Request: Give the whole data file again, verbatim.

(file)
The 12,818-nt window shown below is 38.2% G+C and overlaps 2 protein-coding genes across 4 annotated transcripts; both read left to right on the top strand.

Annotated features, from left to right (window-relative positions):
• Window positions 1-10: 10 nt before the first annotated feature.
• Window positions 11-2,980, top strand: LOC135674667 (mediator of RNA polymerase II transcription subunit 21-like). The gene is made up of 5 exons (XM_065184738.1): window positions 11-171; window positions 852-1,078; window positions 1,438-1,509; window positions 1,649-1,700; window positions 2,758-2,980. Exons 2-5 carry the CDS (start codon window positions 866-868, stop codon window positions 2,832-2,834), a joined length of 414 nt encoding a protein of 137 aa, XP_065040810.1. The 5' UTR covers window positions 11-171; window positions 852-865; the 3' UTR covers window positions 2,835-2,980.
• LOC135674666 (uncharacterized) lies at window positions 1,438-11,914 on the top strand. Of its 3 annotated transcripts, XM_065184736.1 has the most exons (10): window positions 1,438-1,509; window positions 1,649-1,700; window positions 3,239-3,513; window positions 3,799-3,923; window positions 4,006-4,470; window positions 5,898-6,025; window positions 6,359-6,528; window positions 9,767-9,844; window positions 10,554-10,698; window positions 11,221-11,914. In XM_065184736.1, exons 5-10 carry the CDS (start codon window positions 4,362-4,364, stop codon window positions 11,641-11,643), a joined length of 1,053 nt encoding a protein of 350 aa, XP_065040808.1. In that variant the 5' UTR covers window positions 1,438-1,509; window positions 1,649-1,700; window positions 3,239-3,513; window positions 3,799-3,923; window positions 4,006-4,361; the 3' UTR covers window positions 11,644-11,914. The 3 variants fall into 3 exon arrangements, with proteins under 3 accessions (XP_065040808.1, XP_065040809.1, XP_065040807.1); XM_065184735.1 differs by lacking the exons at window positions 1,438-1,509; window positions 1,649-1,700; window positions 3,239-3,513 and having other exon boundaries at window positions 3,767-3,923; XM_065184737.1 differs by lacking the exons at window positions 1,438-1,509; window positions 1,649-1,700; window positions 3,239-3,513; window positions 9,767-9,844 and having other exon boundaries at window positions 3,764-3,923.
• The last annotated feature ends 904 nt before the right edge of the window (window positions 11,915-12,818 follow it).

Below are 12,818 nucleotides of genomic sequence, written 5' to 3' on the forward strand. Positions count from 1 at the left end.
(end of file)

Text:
The 12,818-nt window shown below is 38.2% G+C and overlaps 2 protein-coding genes across 4 annotated transcripts; both read left to right on the top strand.

Annotated features, from left to right (window-relative positions):
• Window positions 1-10: 10 nt before the first annotated feature.
• Window positions 11-2,980, top strand: LOC135674667 (mediator of RNA polymerase II transcription subunit 21-like). The gene is made up of 5 exons (XM_065184738.1): window positions 11-171; window positions 852-1,078; window positions 1,438-1,509; window positions 1,649-1,700; window positions 2,758-2,980. Exons 2-5 carry the CDS (start codon window positions 866-868, stop codon window positions 2,832-2,834), a joined length of 414 nt encoding a protein of 137 aa, XP_065040810.1. The 5' UTR covers window positions 11-171; window positions 852-865; the 3' UTR covers window positions 2,835-2,980.
• LOC135674666 (uncharacterized) lies at window positions 1,438-11,914 on the top strand. Of its 3 annotated transcripts, XM_065184736.1 has the most exons (10): window positions 1,438-1,509; window positions 1,649-1,700; window positions 3,239-3,513; window positions 3,799-3,923; window positions 4,006-4,470; window positions 5,898-6,025; window positions 6,359-6,528; window positions 9,767-9,844; window positions 10,554-10,698; window positions 11,221-11,914. In XM_065184736.1, exons 5-10 carry the CDS (start codon window positions 4,362-4,364, stop codon window positions 11,641-11,643), a joined length of 1,053 nt encoding a protein of 350 aa, XP_065040808.1. In that variant the 5' UTR covers window positions 1,438-1,509; window positions 1,649-1,700; window positions 3,239-3,513; window positions 3,799-3,923; window positions 4,006-4,361; the 3' UTR covers window positions 11,644-11,914. The 3 variants fall into 3 exon arrangements, with proteins under 3 accessions (XP_065040808.1, XP_065040809.1, XP_065040807.1); XM_065184735.1 differs by lacking the exons at window positions 1,438-1,509; window positions 1,649-1,700; window positions 3,239-3,513 and having other exon boundaries at window positions 3,767-3,923; XM_065184737.1 differs by lacking the exons at window positions 1,438-1,509; window positions 1,649-1,700; window positions 3,239-3,513; window positions 9,767-9,844 and having other exon boundaries at window positions 3,764-3,923.
• The last annotated feature ends 904 nt before the right edge of the window (window positions 11,915-12,818 follow it).

Below are 12,818 nucleotides of genomic sequence, written 5' to 3' on the forward strand. Positions count from 1 at the left end.